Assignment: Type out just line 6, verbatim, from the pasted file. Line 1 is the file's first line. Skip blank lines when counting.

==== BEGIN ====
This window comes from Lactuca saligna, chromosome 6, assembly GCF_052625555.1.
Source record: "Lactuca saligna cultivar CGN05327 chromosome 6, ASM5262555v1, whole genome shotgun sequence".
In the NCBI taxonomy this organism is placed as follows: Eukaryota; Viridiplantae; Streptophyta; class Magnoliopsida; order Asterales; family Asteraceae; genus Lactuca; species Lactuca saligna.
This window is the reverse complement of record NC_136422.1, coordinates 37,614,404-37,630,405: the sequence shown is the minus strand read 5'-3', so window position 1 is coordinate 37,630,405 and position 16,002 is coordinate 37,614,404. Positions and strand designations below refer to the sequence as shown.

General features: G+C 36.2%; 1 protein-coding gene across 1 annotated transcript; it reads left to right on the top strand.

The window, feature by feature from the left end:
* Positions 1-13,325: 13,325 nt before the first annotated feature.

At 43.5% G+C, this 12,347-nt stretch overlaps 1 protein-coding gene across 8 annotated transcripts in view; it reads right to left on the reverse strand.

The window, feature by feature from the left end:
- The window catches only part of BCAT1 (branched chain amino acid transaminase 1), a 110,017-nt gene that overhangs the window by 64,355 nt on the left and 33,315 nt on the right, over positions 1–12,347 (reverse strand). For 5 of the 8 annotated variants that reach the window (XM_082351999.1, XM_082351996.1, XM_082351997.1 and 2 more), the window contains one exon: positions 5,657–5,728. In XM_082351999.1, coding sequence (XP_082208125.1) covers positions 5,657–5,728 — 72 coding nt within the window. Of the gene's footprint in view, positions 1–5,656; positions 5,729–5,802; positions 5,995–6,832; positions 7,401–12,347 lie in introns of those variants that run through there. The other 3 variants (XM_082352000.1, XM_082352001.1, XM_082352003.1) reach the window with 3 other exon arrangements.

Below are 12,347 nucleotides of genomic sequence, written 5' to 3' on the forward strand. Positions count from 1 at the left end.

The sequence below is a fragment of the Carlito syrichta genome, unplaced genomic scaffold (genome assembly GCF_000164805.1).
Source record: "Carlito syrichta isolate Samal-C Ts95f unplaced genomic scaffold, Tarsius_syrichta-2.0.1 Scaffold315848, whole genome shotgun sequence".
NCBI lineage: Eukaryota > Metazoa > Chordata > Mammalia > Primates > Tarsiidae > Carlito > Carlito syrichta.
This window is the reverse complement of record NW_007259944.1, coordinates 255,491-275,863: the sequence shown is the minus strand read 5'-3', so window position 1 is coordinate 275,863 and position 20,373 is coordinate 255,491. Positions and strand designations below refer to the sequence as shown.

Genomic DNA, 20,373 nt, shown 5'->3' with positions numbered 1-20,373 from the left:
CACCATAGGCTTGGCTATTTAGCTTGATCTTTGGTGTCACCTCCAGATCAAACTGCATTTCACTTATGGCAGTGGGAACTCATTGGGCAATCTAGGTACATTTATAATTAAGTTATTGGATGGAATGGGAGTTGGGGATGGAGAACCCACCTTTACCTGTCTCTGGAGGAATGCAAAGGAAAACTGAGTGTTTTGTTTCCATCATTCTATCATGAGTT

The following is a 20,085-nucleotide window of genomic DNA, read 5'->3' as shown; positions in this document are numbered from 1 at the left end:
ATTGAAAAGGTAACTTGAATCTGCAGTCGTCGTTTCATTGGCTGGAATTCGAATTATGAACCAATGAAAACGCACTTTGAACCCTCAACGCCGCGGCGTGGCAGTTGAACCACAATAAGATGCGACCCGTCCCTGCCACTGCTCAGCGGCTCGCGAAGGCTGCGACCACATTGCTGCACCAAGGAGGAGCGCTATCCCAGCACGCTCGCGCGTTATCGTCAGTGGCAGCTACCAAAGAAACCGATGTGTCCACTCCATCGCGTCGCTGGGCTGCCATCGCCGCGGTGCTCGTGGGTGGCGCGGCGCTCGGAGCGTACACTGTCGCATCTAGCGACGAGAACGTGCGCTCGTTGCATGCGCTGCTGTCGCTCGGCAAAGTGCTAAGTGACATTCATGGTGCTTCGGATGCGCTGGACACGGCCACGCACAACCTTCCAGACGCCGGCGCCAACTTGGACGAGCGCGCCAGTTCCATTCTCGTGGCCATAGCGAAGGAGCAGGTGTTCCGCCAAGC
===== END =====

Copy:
The window, feature by feature from the left end: